Every once in a while, restaurateurs in New York become infatuated with the cuisine of some other place.

In the 1980s, La Louisiana, K-Paul’s and Acme fed us jambalaya, blackened redfish and other tastes of New Orleans and Cajun Country. Three decades later, Aska, Luksus and Acme (the same space, without the chile-pepper lights and hot sauce bottles) introduced us to frizzled lichen and other totems from Copenhagen.

In the past six months, New York has found a fresh source of inspiration. The menus at two of the most popular restaurants this year — spots that have been extensively and breathily praised on social media, spots where hopeful customers patiently line up on the sidewalk through snow, rain and solar eclipse — are tributes to the cuisine of El Reno, Okla.

Fewer than 20,000 people live in El Reno, but the city has what may be the world’s highest concentration of establishments serving fried-onion burgers. The dish, made by mashing a great handful of sliced onions into a wad of ground beef and then griddling the whole mess until it is drippy and brown, was invented there as a cheap meal for workers who went without pay during the Great Railroad Strike of 1922. Today El Reno is to fried-onion burgers what Isfahan is to carpets and Paris is to baguettes.

For a long time, word about fried-onion burgers did not travel much beyond Oklahoma City. Today, though, if you mention El Reno-style burgers to the kind of New Yorker who knows where the latest pop-up is and what time you need to arrive, you’re likely to get a knowing nod. The person may mention the Oklahoma burger served just off Tompkins Square Park, or the kosher version made in Forest Hills, Queens. Sooner or later, though, the conversation will come around to Gotham Burger Social Club and Hamburger America.

Both restaurants descend from long-running fried-onion-burger pop-ups. Gotham Burger Social Club is the project of Mike Puma, who spent much of the pandemic searing fried-onion burgers on a portable griddle in bars around town. Some barroom ambience carried over to his first stand-alone Gotham Burger Social Club, which he opened in January on a well-trafficked corner of Essex Street. Straw cowboy hats and mounted steer horns hang on the walls. Country music plays. When it gets busy, the place could pass for one of the nicer taverns in Abilene.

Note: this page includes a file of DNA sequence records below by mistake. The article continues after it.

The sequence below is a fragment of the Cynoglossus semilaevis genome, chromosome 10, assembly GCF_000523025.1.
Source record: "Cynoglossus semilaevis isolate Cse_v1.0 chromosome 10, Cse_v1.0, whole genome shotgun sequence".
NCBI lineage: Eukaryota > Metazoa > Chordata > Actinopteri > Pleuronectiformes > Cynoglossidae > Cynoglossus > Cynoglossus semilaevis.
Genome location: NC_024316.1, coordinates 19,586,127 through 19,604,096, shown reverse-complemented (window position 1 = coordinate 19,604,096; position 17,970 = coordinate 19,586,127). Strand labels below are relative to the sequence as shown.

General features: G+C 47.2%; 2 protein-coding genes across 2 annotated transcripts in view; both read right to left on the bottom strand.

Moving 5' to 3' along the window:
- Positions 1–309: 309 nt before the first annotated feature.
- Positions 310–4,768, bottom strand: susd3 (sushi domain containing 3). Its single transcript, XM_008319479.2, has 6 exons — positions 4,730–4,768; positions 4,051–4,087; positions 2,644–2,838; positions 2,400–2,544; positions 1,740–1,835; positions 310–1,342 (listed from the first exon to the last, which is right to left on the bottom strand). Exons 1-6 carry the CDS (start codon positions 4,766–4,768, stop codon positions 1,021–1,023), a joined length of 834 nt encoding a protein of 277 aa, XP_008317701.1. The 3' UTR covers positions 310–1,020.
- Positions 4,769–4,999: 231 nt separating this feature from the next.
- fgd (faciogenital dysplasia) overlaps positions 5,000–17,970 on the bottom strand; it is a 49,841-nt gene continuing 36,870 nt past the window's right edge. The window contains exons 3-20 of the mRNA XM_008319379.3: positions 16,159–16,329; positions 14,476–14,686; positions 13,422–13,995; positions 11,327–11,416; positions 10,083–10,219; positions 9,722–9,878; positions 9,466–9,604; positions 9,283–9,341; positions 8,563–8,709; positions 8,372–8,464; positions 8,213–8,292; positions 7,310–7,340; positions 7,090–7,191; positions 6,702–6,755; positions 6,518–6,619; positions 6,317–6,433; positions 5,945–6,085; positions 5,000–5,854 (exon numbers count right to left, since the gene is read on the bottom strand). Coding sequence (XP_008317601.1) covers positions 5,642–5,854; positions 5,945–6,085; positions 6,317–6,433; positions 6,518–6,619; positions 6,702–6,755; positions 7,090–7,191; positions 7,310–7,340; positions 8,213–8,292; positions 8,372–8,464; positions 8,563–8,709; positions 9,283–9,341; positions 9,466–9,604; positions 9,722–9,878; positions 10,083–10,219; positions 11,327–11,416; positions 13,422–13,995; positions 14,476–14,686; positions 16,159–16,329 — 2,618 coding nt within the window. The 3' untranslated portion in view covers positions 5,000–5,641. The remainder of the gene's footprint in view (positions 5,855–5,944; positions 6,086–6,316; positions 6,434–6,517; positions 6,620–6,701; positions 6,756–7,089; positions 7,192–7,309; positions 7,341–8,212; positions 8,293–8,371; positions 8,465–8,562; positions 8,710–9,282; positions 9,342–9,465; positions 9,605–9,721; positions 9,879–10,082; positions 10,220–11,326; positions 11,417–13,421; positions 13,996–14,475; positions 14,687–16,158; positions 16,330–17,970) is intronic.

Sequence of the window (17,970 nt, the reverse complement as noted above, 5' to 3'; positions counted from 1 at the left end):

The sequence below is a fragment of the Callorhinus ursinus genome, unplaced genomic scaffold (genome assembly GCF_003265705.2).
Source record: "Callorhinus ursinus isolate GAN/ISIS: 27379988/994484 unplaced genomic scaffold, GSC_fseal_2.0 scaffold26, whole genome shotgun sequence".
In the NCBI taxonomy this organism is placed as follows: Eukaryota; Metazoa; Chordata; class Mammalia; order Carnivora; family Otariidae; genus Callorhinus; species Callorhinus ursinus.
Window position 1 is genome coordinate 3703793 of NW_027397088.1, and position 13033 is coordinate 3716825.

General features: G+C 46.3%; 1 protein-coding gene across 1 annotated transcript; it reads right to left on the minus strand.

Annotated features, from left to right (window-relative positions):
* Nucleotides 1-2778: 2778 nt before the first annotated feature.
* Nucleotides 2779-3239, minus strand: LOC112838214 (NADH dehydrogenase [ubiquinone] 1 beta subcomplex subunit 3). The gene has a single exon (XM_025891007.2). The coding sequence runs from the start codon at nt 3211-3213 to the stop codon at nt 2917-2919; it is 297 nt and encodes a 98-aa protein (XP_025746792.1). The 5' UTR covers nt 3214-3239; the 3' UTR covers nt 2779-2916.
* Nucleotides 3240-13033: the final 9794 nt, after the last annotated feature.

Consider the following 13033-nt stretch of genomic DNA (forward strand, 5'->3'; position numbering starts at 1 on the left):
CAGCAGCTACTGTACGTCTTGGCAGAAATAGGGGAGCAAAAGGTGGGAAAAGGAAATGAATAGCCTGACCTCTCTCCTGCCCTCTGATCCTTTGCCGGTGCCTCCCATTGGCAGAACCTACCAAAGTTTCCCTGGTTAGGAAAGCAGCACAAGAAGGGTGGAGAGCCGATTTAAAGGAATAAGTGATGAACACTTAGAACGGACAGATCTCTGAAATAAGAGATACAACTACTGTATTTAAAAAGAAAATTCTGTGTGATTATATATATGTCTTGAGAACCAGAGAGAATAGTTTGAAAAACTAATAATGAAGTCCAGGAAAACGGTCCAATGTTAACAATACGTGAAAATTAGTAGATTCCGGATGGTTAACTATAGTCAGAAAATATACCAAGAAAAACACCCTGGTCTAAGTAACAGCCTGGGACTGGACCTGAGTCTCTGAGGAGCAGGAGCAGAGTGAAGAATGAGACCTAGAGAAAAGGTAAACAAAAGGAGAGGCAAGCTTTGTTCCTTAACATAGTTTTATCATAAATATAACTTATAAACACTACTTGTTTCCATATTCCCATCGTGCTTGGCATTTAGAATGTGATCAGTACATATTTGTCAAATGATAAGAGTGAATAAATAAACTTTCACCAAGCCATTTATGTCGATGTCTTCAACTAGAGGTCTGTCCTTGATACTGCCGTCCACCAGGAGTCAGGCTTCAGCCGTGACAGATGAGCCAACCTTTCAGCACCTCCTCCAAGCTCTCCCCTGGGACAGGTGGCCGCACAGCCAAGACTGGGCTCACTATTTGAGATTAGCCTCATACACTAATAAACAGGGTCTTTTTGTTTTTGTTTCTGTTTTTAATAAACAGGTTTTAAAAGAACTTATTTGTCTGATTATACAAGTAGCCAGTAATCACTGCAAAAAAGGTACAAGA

The menu includes a griddled hot dog and a Tex-Mex take on a chopped cheese, served on a flour tortilla, but almost everybody gets the Gotham Smash. The beef is seared and pressed until it is darkly crunchy and savory; the mop of browned onions embeds itself in the patty, seasoning it from all directions. In almost every way it is a classic Oklahoma-style fried-onion burger, although the jalapeños on top might startle the cooks at Johnnie’s Hamburgers & Coneys in El Reno, where the burgers are served undressed, with pickles on the side. Attractive and efficient, Gotham Burger Social Club is perfectly adapted to a night on the Lower East Side, a fortifying pit stop between rounds at Pianos or the Magician.

Hamburger America is something different. It’s part fast-food restaurant, part shrine to roadside America, part art installation, part nostalgia immersion. Its nostalgia is not the manufactured, soft-core exploitation of retro joints like Johnny Rockets. It may not even be nostalgia at all. The interior, done in vinyl floor tiles and dark wood-veneer wainscoting, emulates old burger counters, but not because they’re old; it emulates them because they make better burgers than most new places.

The restaurant is the idea of George Motz, a hamburgerologist who ran his pandemic pop-up out of his apartment in Brooklyn, sending thousands of fried-onion burgers sliding out the window to customers below by means of a six-foot wooden chute.

Before he opened Hamburger America in November on the northern edge of SoHo, Mr. Motz used the name for a 2004 hamburger documentary and a state-by-state, 416-page guide to burger joints. Framed photos of many of those locations hang on the wall by the entrance.